If we organize our society around a housing market that, with only one month of lockdown, fails us, maybe we should rethink some basic things.
The Eviction Lab is one of many organizations that is advocating for housing reform. Can you tell us about some of the emergency housing policies and actions that are in progress and how they can inform long-term structural change?
When the pandemic started breaking out, states started rolling out eviction moratoriums. The media coverage of those moratoriums was fairly rosy and positive.
Our team started looking into these documents, and that meant literally scouring thousands of legislative acts, and what we found is that there are some states, like Connecticut, Massachusetts, Delaware, Minnesota, that have developed pretty strong renter protections. These protections include anything from stopping the eviction initiation to making sure utility companies can’t shut off your gas and lights during this time of mass joblessness to thinking about supports that extend people’s tenancy throughout the crisis and beyond.
But there are a significant number of states that tens of millions of renters are living in that have rolled out very few protections. And many of those states are actually rolling back the initial protections that they had rolled out in the immediate aftermath of the crisis.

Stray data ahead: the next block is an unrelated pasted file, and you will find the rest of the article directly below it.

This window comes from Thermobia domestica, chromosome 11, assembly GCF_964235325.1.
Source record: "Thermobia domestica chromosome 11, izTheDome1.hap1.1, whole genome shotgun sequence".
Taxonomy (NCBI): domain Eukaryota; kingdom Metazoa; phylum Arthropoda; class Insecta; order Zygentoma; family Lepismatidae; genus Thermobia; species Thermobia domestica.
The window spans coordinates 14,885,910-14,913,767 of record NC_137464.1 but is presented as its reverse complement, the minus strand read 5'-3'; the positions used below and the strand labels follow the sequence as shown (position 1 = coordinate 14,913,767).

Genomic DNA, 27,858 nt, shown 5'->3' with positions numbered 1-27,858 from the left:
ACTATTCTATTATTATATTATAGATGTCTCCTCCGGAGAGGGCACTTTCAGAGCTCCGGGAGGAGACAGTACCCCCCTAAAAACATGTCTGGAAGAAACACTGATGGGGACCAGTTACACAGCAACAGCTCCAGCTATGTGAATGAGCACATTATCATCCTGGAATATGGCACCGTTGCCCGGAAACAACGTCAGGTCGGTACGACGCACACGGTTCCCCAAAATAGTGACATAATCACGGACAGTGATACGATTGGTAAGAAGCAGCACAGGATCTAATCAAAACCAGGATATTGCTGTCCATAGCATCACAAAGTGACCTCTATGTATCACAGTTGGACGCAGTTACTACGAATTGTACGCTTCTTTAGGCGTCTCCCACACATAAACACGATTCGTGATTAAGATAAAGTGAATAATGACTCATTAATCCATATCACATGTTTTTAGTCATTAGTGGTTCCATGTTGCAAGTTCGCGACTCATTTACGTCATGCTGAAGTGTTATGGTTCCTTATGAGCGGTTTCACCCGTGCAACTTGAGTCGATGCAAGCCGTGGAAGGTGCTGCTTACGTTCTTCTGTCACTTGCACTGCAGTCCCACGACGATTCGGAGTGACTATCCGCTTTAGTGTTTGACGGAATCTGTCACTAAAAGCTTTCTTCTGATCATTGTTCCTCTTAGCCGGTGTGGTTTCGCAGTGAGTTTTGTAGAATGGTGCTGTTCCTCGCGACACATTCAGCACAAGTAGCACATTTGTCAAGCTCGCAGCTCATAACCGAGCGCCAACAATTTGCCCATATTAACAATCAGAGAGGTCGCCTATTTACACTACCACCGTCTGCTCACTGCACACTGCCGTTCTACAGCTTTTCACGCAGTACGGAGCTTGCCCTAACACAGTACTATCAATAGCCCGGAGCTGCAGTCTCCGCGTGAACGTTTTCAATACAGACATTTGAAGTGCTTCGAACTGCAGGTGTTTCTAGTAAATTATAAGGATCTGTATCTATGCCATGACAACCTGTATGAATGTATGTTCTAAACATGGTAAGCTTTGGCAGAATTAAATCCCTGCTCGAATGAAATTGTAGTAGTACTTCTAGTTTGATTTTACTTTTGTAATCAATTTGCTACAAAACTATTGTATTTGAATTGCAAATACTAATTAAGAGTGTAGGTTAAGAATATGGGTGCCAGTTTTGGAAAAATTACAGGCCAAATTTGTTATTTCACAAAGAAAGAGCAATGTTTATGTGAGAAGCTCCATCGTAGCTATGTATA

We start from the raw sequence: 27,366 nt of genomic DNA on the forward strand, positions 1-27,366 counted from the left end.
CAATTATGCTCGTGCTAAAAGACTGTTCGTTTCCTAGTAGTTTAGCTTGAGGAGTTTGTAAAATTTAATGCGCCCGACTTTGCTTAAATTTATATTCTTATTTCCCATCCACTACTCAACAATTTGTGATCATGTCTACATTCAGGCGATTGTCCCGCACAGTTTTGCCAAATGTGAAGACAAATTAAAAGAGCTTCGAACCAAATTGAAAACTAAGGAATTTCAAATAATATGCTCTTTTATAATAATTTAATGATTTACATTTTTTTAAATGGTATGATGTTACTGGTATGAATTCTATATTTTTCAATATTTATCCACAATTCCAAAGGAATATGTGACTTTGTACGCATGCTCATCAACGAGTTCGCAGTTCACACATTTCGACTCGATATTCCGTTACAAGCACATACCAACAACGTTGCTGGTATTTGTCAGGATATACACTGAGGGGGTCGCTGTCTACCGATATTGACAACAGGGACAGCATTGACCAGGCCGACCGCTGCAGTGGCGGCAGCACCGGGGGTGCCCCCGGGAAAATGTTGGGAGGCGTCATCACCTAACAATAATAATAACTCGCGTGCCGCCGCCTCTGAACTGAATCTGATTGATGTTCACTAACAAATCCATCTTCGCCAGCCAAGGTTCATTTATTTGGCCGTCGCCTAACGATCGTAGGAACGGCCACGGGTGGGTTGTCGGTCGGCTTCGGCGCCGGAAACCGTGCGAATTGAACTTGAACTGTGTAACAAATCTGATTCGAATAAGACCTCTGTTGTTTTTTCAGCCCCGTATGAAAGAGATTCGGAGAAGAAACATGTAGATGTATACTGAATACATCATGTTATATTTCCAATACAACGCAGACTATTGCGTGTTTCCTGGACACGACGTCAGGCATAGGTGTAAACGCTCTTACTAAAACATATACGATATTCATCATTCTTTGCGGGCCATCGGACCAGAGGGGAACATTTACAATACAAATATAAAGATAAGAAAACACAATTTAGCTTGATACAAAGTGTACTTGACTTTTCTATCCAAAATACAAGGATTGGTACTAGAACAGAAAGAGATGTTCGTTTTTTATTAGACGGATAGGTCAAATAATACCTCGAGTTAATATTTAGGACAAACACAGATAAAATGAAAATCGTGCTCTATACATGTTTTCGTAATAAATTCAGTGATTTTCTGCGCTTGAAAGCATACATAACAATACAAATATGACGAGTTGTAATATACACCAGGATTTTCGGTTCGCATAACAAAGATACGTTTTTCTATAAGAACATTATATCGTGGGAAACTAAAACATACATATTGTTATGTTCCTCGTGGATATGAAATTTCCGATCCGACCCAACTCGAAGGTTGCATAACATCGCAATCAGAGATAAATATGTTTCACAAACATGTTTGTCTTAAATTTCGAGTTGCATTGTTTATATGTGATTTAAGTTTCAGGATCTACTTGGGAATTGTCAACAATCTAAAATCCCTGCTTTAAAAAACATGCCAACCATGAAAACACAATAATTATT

For example, North Dakota has struck its moratorium and allowed eviction court to be held virtually, by phone or by Zoom. So that means the court is recognizing that this social distance is important for public safety, but it does not seem to be extending that concern to families that will be displaced.
What opportunities for long-term reform can emerge from our response to the pandemic? What specific outcomes are you hoping to see?
I don’t know, to be honest. I’m listening hard to the debate that’s going on. It’s a hard question to answer really because this is a once-in-a-century crisis, which means it’s a once-in-a-century opportunity for real structural change.